Journal of Industrial & Management Optimization
Open Access Articles
Heating, Ventilation, and Air-Condition (HVAC) systems are considered to be one of the essential applications for modern human life comfort. Due to global warming and population growth, the demand for such HVAC applications will continue to increase, especially in arid areas countries like the Arabian Gulf region. HVAC systems' energy consumption is very high and accounts for up to 70% of the total load consumption in some rapidly growing GCC countries such as Qatar. Additionally, the local extremely hot weather conditions usually lead to typical power demand peak issues that require adequate mitigation measures to ensure grid stability. In this paper, a novel control scheme for a combined group of Air-Conditioners is proposed as a peak-shaving strategy to address high power demand issues for Photo-Voltaic(PV)-integrated micro-grid applications. Using the local daily ambient temperature as input, the AC group control optimization is formulated as a Mixed-Integer Quadratic Programming (MIQP) problem. Under an acceptable range of indoor temperatures, the units in the same AC group are coordinately controlled to generate desired power consumption performance that is capable of shaving load peaks for both power consumption and PV generation. Finally, various simulations are performed that demonstrate the effectiveness of the proposed control strategy.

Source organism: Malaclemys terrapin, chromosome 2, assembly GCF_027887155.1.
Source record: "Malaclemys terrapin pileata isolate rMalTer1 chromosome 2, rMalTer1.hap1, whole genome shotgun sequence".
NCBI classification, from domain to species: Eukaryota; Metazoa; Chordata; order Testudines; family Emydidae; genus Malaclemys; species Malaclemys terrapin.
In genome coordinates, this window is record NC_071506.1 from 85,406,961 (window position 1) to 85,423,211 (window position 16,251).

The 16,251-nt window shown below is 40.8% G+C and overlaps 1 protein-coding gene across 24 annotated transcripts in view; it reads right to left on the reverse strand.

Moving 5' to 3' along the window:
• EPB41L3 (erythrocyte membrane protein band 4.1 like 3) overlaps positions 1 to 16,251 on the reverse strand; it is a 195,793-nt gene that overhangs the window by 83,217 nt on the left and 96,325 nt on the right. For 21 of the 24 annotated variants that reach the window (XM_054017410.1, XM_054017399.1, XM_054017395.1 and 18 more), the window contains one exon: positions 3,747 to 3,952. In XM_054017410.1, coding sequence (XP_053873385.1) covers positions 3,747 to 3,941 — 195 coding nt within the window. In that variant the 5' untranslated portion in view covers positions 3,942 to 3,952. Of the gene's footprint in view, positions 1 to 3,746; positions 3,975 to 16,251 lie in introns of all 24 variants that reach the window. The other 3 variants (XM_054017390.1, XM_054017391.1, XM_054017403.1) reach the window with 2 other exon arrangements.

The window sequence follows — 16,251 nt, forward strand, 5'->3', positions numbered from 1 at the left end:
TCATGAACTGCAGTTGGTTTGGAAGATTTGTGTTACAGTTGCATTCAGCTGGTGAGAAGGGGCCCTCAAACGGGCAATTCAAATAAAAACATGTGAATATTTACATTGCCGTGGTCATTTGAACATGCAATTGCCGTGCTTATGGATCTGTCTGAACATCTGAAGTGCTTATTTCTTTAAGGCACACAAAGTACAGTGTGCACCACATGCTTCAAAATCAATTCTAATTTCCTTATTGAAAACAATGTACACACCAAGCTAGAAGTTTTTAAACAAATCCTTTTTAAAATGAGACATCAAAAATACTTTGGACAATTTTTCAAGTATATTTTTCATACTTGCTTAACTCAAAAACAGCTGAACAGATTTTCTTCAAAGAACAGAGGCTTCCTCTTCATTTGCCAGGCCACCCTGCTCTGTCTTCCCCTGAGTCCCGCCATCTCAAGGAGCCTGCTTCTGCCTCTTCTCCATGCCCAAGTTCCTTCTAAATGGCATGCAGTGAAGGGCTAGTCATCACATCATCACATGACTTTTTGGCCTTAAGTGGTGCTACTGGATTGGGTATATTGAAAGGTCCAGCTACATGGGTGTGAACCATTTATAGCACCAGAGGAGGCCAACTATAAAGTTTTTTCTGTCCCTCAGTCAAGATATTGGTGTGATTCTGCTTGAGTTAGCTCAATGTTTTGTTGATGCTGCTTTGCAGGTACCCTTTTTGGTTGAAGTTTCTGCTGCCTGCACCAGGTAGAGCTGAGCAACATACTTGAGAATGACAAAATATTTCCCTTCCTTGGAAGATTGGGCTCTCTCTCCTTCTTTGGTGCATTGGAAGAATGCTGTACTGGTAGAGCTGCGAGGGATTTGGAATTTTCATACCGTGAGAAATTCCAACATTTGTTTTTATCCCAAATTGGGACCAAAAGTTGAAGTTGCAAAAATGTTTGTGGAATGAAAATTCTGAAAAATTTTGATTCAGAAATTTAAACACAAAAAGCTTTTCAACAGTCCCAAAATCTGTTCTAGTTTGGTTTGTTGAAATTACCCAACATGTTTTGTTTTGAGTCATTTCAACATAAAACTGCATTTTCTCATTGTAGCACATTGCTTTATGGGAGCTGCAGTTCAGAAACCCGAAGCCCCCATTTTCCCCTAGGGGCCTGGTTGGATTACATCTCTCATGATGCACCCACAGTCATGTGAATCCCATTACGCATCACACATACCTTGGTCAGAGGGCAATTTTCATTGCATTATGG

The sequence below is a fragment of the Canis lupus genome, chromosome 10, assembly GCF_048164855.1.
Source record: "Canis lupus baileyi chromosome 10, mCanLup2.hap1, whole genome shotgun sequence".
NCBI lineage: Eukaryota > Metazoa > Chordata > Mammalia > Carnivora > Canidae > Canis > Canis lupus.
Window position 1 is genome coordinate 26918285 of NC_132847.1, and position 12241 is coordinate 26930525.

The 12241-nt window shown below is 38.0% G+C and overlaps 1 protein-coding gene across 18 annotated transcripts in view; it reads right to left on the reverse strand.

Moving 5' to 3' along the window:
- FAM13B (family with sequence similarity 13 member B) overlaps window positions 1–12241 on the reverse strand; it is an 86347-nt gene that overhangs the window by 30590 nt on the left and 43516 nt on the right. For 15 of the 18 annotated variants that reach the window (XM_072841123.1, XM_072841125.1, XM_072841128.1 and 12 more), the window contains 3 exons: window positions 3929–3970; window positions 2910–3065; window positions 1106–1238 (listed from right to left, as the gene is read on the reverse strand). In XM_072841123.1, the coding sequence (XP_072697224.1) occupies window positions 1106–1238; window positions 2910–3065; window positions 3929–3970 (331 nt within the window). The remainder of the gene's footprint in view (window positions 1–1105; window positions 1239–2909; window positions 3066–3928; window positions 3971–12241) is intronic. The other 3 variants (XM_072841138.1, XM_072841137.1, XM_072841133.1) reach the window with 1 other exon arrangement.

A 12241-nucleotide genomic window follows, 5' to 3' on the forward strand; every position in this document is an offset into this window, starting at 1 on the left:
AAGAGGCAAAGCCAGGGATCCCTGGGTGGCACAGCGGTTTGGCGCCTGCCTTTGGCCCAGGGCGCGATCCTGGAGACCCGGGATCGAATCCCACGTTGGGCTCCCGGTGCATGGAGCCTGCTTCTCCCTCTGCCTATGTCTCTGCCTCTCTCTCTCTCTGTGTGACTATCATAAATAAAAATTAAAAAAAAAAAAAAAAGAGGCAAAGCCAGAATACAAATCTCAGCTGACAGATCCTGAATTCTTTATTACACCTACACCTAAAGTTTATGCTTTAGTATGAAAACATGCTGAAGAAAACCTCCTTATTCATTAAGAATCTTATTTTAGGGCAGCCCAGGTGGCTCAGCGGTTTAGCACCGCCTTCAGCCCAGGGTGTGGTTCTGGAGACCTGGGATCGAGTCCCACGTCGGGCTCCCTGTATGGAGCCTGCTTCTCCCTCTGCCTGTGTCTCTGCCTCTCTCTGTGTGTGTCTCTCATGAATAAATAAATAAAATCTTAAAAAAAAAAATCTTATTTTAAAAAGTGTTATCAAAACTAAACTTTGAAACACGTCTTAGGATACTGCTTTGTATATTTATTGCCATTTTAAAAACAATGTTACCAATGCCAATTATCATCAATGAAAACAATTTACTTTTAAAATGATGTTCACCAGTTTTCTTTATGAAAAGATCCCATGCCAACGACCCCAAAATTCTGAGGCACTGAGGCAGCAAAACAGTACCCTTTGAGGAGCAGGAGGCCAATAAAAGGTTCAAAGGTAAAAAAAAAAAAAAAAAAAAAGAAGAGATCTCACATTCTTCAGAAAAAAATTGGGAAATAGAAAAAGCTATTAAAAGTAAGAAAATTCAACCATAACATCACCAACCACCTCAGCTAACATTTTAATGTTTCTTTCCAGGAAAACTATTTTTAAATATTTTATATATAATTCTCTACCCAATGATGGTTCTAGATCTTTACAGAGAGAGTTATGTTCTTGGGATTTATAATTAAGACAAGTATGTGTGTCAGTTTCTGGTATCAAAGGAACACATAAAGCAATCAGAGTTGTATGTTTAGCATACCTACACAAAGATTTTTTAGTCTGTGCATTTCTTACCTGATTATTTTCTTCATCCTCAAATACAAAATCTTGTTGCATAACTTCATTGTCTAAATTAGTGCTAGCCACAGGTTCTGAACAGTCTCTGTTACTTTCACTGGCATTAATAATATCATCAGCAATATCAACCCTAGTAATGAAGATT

Considering the parameter uncertainty and actuator failure of hypersonic vehicle during maneuvering, this paper proposes a state observer-based hypersonic vehicle fault-tolerant control (FTC) system design method. Because hypersonic vehicles are prone to failure during maneuvering, the state quantity cannot be measured. First, a state observer-based FTC control method is designed for the linear parameter-varying (LPV) model with parameter uncertainty and partial failure of the actuator. Then, the Lyapunov function is used to demonstrate the asymptotic stability of the closed-loop system. The performance index function proved that the system has robust stability under the disturbance condition. Subsequently, the linear matrix inequality (LMI) was used to solve the observer parameters and the corresponding gain matrix in the control system. The simulation results indicated that the designed controller can track the flight command signal stably and has strong robustness, which verified the effectiveness of the design controller.